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How to Dehydrate Citrus for Cocktail Garnishes

We’ve all been there at some point. A recipe—say, and Old Fashioned or Martini—calls for a citrus peel garnish, so you slice up a few spirals and the remaining fruit goes unused. Or maybe a drink requires a 1/2 oz. of juice, and the leftover lime sits in the fridge, drying out by the day. It’s also a common scenario in bars. “Most bartenders will cut lemon and lime wedges and those are really only good for a day or two before they start to oxidize, change color and become disgusting and slimy,” says Rob Hamic, bar director at Perennial.

At the San Francisco bar, the goal is to create as little waste as possible. For citrus, they turn leftover fruit and into shrubs, marmalades, or salt-cured wedges. They also dehydrate citrus wheels for future garnish needs—a practice that can be easily replicated at home. “We’re really into learning about preservation methods in order to extend the life of our ingredients,” says Hamic. “Instead of cutting a bunch of wedges that we’d have to throw away in a couple of days, we dehydrate the garnishes so they last for months.”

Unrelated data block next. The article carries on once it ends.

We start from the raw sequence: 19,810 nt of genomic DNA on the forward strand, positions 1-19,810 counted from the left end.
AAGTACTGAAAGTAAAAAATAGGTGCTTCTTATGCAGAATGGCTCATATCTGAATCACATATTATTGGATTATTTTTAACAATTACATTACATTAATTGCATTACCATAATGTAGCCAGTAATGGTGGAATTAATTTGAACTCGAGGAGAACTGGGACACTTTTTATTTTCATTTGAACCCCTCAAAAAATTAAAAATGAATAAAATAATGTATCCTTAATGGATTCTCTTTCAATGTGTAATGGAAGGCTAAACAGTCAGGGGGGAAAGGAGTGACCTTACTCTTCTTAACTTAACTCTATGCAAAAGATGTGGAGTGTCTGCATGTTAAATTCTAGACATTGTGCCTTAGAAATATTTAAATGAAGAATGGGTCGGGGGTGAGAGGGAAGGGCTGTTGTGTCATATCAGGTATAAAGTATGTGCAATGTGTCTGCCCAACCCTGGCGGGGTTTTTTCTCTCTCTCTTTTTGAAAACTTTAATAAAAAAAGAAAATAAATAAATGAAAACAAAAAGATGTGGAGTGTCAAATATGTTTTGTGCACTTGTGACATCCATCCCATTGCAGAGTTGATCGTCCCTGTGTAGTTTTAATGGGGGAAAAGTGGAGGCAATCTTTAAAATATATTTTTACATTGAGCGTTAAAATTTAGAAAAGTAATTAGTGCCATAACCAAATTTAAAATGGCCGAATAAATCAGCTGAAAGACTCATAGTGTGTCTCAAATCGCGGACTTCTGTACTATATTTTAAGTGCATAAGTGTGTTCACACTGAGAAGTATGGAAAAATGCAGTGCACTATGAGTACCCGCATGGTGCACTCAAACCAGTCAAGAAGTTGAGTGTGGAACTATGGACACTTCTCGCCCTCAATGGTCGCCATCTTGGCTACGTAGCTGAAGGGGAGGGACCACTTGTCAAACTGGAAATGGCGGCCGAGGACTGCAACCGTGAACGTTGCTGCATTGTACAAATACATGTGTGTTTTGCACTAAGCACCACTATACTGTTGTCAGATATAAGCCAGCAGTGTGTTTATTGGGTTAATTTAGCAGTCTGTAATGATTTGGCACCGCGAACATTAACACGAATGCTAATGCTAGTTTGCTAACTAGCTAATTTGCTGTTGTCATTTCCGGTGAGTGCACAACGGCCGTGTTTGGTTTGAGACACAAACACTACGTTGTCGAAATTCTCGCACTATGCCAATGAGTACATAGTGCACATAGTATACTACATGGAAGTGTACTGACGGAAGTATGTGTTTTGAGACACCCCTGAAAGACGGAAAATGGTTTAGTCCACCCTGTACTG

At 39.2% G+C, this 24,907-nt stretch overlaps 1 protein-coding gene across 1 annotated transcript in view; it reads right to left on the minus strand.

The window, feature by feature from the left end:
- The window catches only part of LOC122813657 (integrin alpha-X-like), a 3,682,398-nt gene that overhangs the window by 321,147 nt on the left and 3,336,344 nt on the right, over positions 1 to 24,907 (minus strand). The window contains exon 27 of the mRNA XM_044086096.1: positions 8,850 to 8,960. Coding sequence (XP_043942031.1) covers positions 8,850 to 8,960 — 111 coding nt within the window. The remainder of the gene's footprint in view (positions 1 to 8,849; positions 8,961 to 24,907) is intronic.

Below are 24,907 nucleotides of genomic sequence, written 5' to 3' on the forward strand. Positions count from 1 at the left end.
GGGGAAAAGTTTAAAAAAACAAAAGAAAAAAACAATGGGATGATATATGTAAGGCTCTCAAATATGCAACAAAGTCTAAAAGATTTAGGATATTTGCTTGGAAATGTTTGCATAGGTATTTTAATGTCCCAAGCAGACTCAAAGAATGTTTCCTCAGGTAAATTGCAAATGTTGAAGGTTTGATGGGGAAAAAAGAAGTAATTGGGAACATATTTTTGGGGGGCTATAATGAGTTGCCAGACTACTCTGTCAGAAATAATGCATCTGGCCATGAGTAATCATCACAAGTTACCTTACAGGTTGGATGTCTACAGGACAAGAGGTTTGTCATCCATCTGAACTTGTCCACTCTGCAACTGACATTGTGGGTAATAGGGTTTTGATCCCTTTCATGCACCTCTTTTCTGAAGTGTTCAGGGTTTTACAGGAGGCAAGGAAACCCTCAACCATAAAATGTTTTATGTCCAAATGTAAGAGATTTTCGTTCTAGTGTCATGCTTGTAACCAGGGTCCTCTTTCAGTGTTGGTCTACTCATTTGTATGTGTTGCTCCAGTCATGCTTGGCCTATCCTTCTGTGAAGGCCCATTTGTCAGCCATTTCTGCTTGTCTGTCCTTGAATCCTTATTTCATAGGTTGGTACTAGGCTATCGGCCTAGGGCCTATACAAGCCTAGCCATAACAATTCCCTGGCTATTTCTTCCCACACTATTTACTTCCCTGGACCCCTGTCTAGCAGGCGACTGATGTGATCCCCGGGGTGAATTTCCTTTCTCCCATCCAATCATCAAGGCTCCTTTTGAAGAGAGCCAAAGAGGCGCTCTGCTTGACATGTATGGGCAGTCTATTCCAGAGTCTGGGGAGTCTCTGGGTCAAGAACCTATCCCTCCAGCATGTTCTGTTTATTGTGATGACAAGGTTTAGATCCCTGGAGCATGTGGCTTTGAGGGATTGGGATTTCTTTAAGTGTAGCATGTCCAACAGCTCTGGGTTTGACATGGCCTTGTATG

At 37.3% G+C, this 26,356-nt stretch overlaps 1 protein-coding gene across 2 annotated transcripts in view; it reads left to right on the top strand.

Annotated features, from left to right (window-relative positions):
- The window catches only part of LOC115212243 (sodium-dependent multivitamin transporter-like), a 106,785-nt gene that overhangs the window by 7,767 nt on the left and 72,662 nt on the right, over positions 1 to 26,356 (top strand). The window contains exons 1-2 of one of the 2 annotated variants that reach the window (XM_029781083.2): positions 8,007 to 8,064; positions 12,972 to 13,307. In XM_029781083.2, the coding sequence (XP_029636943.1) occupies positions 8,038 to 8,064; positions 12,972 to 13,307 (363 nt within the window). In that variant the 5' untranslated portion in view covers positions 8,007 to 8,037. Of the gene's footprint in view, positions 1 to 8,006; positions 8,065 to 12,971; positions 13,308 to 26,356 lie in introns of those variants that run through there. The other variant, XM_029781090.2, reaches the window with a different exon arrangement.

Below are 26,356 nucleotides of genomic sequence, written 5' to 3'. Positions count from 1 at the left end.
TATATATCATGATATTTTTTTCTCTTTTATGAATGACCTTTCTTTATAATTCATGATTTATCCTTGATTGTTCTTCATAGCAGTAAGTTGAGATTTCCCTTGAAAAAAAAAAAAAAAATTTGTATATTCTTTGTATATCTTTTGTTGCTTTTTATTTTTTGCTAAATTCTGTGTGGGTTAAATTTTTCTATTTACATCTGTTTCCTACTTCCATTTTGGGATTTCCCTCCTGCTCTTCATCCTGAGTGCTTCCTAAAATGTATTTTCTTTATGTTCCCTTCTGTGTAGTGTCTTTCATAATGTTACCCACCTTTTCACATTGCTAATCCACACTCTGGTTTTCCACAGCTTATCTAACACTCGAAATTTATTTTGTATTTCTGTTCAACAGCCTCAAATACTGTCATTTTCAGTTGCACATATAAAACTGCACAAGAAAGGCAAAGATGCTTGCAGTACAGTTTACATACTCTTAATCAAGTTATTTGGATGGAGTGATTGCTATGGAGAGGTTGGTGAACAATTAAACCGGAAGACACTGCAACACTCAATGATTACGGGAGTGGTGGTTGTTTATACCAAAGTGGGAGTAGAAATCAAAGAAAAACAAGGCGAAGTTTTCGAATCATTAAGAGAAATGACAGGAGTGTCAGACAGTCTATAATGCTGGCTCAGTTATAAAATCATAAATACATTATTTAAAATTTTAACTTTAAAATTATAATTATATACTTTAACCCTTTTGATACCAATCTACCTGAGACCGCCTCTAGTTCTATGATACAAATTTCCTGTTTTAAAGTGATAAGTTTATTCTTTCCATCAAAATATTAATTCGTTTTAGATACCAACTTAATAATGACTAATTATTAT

Turn on the Oven

Hamic uses a professional dehydrating machine at the bar. But he says all you need to do this at home is a working oven. “Dehydrating is really easy—it’s something you just start and walk away,” he says. To begin, turn on your oven as low as possible (this will be 200 degrees F for most ovens). Cut your citrus into thin wheels, and place the wheels on parchment paper on a baking sheet. Hamic estimates the process will take about a day. But it’s wise to check in every few hours to make sure the wheels don’t over-dry.

“If you’re doing it in the oven at home, don’t open the oven door too often, for the same reason as if you’re making cake or bread. Leave it alone and let it do what it does,” he says. “You can tell when they’re done because they will be dry and won’t feel tacky anymore.”

More Than Just a Garnish

Hamic says dehydrated wheels can be stored in a glass jar and left at room temperature. They will keep for about a month and can also be rehydrated when needed. “If someone wants to have hot water with lemon, or a wedge with their drink, by cooking these low and slow you can put one of those into a drink, and in a few minutes it rehydrates and infuses that drink with flavor.” 

Note: Perennial has permanently closed since this article was first published.

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